Things you can do to stay ahead of the curve
By Adrienne Beason, Staff Writer
As the timers in the last of the final exams stop and the classroom doors close for the semester, students around the globe feel relief, elation and their first free breaths. While the odd student is lucky enough to have scored a summer job in their field of study and the highly motivated will embark upon a summer semester, most of us seek jobs that will allow for the least amount of thinking. And who can blame us? The long hours, the stress of trying to commit an array of facts to memory, a slew of projects and papers all due at once – it’s exhausting, to say the least. Taking time for mental and physical rejuvenation is an essential part of the end-of-semester-detox. But what are you losing by slacking off all summer long?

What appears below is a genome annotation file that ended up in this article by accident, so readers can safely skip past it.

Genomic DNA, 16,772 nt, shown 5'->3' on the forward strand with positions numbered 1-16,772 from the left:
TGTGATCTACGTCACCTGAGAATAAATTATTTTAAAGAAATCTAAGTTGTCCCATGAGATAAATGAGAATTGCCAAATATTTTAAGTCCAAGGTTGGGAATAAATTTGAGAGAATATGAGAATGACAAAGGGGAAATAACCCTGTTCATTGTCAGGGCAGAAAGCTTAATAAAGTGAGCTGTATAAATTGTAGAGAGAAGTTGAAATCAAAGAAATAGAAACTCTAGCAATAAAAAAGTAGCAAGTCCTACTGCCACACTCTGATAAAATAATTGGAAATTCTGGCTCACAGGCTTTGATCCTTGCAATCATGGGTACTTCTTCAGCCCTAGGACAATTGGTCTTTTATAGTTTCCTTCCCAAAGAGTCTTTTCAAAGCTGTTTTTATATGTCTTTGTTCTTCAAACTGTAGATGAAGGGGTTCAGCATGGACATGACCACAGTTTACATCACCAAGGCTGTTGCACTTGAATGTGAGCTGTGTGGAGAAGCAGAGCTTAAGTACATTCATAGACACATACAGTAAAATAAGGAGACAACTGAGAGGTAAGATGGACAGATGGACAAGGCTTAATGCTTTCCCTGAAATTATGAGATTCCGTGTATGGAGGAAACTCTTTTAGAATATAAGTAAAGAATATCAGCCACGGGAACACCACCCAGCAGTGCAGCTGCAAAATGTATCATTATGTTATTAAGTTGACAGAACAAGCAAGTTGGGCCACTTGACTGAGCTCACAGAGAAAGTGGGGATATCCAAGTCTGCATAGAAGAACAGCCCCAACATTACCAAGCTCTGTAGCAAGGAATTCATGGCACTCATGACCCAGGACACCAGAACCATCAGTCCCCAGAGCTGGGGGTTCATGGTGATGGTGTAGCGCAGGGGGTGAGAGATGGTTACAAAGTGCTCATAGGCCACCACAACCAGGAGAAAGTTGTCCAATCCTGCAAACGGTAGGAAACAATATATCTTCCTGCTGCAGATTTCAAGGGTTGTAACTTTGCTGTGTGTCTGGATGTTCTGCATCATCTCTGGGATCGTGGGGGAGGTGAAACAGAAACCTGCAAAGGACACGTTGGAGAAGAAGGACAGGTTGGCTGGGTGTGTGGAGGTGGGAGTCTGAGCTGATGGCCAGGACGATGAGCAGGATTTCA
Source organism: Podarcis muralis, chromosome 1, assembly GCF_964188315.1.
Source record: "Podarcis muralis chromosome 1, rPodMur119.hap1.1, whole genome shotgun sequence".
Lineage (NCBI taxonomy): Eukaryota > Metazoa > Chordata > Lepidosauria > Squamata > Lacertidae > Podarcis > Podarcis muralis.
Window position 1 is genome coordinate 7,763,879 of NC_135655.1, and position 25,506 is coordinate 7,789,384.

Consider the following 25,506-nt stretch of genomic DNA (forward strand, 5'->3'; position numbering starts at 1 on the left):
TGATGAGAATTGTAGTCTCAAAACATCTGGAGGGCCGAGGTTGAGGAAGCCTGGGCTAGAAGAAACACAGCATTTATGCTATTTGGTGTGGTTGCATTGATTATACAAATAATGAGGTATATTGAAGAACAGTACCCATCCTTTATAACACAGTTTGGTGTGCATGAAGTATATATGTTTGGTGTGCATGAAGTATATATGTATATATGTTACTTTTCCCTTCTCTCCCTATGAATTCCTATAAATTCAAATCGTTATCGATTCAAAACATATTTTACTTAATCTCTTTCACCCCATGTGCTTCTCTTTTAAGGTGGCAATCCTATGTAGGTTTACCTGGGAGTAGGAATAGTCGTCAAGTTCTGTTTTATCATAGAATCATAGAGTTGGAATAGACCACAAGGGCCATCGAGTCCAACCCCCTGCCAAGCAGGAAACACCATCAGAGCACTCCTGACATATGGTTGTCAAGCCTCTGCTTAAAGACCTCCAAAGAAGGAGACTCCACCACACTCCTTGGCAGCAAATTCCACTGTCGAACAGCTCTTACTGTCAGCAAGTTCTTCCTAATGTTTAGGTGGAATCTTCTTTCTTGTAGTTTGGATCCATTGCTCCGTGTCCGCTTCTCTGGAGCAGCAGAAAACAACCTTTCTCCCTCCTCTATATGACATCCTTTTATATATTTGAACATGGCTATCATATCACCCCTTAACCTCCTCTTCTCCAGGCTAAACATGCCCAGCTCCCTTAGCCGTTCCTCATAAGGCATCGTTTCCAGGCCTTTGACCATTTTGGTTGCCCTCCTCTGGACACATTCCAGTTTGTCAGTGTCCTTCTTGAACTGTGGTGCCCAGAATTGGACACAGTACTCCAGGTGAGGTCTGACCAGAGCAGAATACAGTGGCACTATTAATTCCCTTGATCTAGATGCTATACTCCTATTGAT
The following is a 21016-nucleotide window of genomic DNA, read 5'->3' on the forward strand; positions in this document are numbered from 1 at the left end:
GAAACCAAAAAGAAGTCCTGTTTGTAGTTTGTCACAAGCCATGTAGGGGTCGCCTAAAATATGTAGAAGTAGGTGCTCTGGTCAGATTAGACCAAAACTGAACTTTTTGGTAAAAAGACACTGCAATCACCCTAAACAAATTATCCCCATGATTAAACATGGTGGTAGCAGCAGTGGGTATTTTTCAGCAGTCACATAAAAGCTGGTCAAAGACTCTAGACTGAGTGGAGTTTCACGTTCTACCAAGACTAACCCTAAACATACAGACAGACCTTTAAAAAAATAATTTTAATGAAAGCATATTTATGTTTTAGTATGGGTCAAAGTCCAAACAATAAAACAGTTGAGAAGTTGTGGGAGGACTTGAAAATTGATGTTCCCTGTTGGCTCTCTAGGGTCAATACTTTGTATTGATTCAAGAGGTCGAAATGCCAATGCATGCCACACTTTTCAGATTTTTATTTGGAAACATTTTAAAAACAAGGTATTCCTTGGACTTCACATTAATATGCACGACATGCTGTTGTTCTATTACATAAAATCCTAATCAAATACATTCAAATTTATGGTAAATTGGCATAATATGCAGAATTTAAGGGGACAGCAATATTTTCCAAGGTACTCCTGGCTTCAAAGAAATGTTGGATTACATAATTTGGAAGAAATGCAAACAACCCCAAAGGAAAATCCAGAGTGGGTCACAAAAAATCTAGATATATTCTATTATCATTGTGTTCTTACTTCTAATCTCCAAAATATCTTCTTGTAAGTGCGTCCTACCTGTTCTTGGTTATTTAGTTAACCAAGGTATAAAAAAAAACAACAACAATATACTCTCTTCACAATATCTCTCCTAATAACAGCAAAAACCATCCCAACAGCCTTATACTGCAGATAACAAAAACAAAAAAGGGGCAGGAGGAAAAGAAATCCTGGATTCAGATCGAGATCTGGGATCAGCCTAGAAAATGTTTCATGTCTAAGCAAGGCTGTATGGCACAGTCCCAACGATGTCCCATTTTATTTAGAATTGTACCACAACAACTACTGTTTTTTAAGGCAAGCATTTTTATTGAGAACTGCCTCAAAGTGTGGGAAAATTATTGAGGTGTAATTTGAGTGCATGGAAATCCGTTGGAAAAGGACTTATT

When you reconvene in the fall, it’s not uncommon to look at your prof, freshly launched into his or her spiel and think, I have no idea what you’re talking about.
When you reconvene in the fall, it’s not uncommon to look at your prof, freshly launched into his or her spiel and think, I have no idea what you’re talking about. You may immediately feel at a disadvantage, as though you’re already behind, and then, for the disorganized or undisciplined, it’s easily a slippery slope to confusion and frustration.
Now, let’s be honest. We all know deep down that it wouldn’t be a bad plan to have enrolled in summer classes, perhaps knocking out the courses that don’t directly relate to our majors. Maybe in retrospect we’ll think, why didn’t I pursue my degree with all the fire and rage of a long-toothed predator? But not all of us are willing to do that.